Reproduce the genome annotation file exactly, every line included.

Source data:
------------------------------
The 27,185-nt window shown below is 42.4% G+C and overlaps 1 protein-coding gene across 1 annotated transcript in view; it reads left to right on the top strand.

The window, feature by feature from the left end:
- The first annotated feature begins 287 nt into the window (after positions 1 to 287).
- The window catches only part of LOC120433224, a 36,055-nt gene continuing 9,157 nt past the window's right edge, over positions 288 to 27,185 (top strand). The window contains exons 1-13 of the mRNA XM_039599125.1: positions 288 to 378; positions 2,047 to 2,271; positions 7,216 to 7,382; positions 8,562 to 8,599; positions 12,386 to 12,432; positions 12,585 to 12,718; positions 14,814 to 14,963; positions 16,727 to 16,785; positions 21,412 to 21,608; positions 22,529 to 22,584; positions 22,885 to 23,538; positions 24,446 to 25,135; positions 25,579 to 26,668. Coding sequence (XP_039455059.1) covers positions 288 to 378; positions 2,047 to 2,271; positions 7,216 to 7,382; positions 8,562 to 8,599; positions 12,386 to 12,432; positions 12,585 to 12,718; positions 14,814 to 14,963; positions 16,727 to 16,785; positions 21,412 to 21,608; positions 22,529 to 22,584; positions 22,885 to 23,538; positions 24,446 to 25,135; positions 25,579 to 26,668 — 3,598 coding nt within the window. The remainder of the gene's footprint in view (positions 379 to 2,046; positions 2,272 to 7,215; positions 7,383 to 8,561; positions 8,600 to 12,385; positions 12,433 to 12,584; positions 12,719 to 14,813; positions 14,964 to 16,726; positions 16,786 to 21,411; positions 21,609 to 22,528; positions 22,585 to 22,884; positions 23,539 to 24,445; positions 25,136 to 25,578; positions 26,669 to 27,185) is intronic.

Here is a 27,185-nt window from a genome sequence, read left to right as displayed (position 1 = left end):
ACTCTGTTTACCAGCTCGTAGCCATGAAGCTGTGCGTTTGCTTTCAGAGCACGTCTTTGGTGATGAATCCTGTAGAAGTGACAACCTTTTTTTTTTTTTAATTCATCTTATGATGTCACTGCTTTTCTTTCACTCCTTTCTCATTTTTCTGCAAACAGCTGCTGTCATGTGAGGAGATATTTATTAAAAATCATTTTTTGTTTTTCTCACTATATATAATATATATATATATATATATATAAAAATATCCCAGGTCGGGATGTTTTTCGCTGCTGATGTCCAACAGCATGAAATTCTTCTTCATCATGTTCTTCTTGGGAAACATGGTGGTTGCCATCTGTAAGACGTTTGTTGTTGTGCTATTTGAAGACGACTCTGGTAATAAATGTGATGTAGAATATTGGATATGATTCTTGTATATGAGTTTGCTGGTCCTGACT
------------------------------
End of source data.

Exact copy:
The 27,185-nt window shown below is 42.4% G+C and overlaps 1 protein-coding gene across 1 annotated transcript in view; it reads left to right on the top strand.

The window, feature by feature from the left end:
- The first annotated feature begins 287 nt into the window (after positions 1 to 287).
- The window catches only part of LOC120433224, a 36,055-nt gene continuing 9,157 nt past the window's right edge, over positions 288 to 27,185 (top strand). The window contains exons 1-13 of the mRNA XM_039599125.1: positions 288 to 378; positions 2,047 to 2,271; positions 7,216 to 7,382; positions 8,562 to 8,599; positions 12,386 to 12,432; positions 12,585 to 12,718; positions 14,814 to 14,963; positions 16,727 to 16,785; positions 21,412 to 21,608; positions 22,529 to 22,584; positions 22,885 to 23,538; positions 24,446 to 25,135; positions 25,579 to 26,668. Coding sequence (XP_039455059.1) covers positions 288 to 378; positions 2,047 to 2,271; positions 7,216 to 7,382; positions 8,562 to 8,599; positions 12,386 to 12,432; positions 12,585 to 12,718; positions 14,814 to 14,963; positions 16,727 to 16,785; positions 21,412 to 21,608; positions 22,529 to 22,584; positions 22,885 to 23,538; positions 24,446 to 25,135; positions 25,579 to 26,668 — 3,598 coding nt within the window. The remainder of the gene's footprint in view (positions 379 to 2,046; positions 2,272 to 7,215; positions 7,383 to 8,561; positions 8,600 to 12,385; positions 12,433 to 12,584; positions 12,719 to 14,813; positions 14,964 to 16,726; positions 16,786 to 21,411; positions 21,609 to 22,528; positions 22,585 to 22,884; positions 23,539 to 24,445; positions 25,136 to 25,578; positions 26,669 to 27,185) is intronic.

Here is a 27,185-nt window from a genome sequence, read left to right as displayed (position 1 = left end):
ACTCTGTTTACCAGCTCGTAGCCATGAAGCTGTGCGTTTGCTTTCAGAGCACGTCTTTGGTGATGAATCCTGTAGAAGTGACAACCTTTTTTTTTTTTTAATTCATCTTATGATGTCACTGCTTTTCTTTCACTCCTTTCTCATTTTTCTGCAAACAGCTGCTGTCATGTGAGGAGATATTTATTAAAAATCATTTTTTGTTTTTCTCACTATATATAATATATATATATATATATATATAAAAATATCCCAGGTCGGGATGTTTTTCGCTGCTGATGTCCAACAGCATGAAATTCTTCTTCATCATGTTCTTCTTGGGAAACATGGTGGTTGCCATCTGTAAGACGTTTGTTGTTGTGCTATTTGAAGACGACTCTGGTAATAAATGTGATGTAGAATATTGGATATGATTCTTGTATATGAGTTTGCTGGTCCTGACT